Experiencing life in New Zealand: Q & A

7 05 2008

I thought it may be good to have a Q&A session, just to get my friend to share his experience in NZ. He did so it his earlier entries on why he moved, first festive seasons in a new land.

I got more out of him, so here you go:

Q: Would you continue staying in NZ for the long term?

I have not decided on this yet, given a choice, I would want to stay for a longer period, because I basically like the environment, but on the other hand, living away from family and friends for an extended period of time does not sound like a good idea to me.

Q: After staying NZ for awhile, what are the plus points and not so great points that you think of that place as somewhere worth migrating to?

Plus points:

a) Extremely family friendly work environment, personal time is greatly respected and work schedule are planned with minimum overtime expected. Flexible working hours, as long as one clocks the agreed number of hours per week (usually 40).

b) Space, a population density of 15/sqkm makes a difference (Spore is 6000/sqkm). Although some places like shopping malls can be “crowded” at times, but one can still be around and be at ease and doesn’t feel suffocated.

c) The climate, Auckland’s climate is considered mild (not necessarily true for all parts of NZ), so it’s quite pleasant most time of the year, and plenty of sunshine throughout.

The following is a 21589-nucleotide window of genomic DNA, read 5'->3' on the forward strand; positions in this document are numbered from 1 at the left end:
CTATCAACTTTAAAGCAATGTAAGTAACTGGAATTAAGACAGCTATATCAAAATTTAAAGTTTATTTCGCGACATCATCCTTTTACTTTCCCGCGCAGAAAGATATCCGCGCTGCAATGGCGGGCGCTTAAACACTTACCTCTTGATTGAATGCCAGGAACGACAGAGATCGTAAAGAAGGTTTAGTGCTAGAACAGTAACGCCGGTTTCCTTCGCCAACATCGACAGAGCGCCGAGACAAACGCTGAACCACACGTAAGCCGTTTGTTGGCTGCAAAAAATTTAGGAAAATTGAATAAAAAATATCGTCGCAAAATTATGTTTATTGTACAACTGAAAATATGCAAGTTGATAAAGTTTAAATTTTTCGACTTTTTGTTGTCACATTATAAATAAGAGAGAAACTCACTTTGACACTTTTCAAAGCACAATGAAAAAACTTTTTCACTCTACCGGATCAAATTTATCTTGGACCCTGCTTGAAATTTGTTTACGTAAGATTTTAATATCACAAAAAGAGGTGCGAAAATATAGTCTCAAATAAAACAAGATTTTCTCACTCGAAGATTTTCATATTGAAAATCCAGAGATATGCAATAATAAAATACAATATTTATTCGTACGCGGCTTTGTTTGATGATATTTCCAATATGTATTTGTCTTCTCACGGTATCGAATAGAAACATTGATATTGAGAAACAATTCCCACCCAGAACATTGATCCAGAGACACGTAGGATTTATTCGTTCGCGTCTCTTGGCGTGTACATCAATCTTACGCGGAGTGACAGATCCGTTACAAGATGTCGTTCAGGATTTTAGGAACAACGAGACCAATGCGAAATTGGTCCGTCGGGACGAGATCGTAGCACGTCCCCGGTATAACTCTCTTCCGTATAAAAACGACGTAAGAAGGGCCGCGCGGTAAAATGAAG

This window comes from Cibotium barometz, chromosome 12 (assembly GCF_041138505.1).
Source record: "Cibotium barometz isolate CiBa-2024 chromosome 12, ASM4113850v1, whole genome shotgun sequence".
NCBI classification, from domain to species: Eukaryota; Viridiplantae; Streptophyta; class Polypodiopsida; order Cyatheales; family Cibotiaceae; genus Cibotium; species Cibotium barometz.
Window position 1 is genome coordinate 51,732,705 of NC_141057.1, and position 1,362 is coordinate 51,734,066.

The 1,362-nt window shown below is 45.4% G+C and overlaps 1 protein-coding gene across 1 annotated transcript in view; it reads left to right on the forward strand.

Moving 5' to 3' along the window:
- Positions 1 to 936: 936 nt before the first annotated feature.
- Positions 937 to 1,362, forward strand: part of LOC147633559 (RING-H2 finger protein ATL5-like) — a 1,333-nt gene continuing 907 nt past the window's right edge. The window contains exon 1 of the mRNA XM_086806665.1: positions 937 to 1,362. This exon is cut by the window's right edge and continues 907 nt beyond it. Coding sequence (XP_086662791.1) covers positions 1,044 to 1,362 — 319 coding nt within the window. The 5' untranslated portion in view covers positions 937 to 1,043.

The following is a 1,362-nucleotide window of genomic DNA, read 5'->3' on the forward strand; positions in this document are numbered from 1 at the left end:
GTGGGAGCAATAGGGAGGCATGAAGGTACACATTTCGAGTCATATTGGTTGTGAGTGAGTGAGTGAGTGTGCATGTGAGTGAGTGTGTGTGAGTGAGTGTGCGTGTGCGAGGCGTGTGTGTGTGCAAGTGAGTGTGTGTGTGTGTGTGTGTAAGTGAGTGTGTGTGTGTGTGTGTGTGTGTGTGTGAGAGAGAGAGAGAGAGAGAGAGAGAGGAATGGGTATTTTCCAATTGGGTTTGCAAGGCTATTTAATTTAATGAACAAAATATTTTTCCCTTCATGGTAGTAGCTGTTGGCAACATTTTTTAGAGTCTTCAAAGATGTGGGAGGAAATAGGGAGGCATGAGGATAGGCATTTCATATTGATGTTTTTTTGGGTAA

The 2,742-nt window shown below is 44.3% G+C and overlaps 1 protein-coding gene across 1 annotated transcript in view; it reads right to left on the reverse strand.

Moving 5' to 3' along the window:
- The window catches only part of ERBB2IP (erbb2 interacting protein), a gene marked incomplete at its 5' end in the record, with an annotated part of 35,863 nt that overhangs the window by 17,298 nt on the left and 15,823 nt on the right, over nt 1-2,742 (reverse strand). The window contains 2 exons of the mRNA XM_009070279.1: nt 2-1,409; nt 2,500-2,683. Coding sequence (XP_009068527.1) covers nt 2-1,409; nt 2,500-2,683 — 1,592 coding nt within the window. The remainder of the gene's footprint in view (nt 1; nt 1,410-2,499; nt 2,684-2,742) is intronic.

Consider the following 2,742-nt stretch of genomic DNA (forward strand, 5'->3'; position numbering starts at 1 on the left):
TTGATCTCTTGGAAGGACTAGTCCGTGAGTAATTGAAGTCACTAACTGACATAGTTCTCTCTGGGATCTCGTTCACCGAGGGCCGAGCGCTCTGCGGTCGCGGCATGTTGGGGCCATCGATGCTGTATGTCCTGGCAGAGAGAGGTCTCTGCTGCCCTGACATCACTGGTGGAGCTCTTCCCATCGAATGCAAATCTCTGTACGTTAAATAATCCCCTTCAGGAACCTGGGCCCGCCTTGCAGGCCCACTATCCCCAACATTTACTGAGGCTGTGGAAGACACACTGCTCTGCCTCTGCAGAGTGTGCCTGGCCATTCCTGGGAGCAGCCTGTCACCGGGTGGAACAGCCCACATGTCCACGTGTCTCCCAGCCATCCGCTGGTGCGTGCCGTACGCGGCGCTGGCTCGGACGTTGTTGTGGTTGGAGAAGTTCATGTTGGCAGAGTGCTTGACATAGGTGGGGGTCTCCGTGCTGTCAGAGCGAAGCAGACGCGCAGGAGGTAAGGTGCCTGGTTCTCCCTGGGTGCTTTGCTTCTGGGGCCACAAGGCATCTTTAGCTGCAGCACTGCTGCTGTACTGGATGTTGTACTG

d) The landscape, natural surroundings, heaps of parks no matter where one is, beaches, mountains, etc.

Not so great points:

a) Cost, I’m not sure if this is still a problem now, with the global rising cost of living, things are definitely not cheap here, but I’m not sure if they are expensive compared to other parts of the world with similar living conditions.

b) High tax rates, every single dollar earned is taxed, saving interest is taxed, etc. About 30% of my gross income goes to taxes.

c) Weak law system, which led to higher crime rate, although generally NZ is still quite a safe place.

a) The people, people are mostly friendly, but there have been cases of racism around (I have no personal experience with this), I believe are driven by xenophobic, which exist almost everywhere.

Q: Are there certain jobs that have more demand there?

Yes, there is a list of skill shortage that’s put up on the immigration website, for people possessing those skills, they will be able to apply to come to NZ under the skill migrant category.

Although I must emphasise that looking for a job here is not as simple as possessing the required skills, I have not personally experienced great difficulties in getting my skills or experience recognised, but I have read about people with skills who can’t find suitable employment. One common reason cited is the lack of “Kiwi Experience”, though nobody can explain what that is.

Q: Can you survive without a car in NZ?

I have been surviving without a car all the time I’m here. Public transport is not excellent, but is still accessible, it’s a matter of planning your trip around the timetable, which is readily available online.

Living in the CBD helps because almost everything is within walking distance. On the other hand, parking in the CDB is extremely expensive, between NZ$3 to NZ$10 per hour. So owning a car is not a good idea.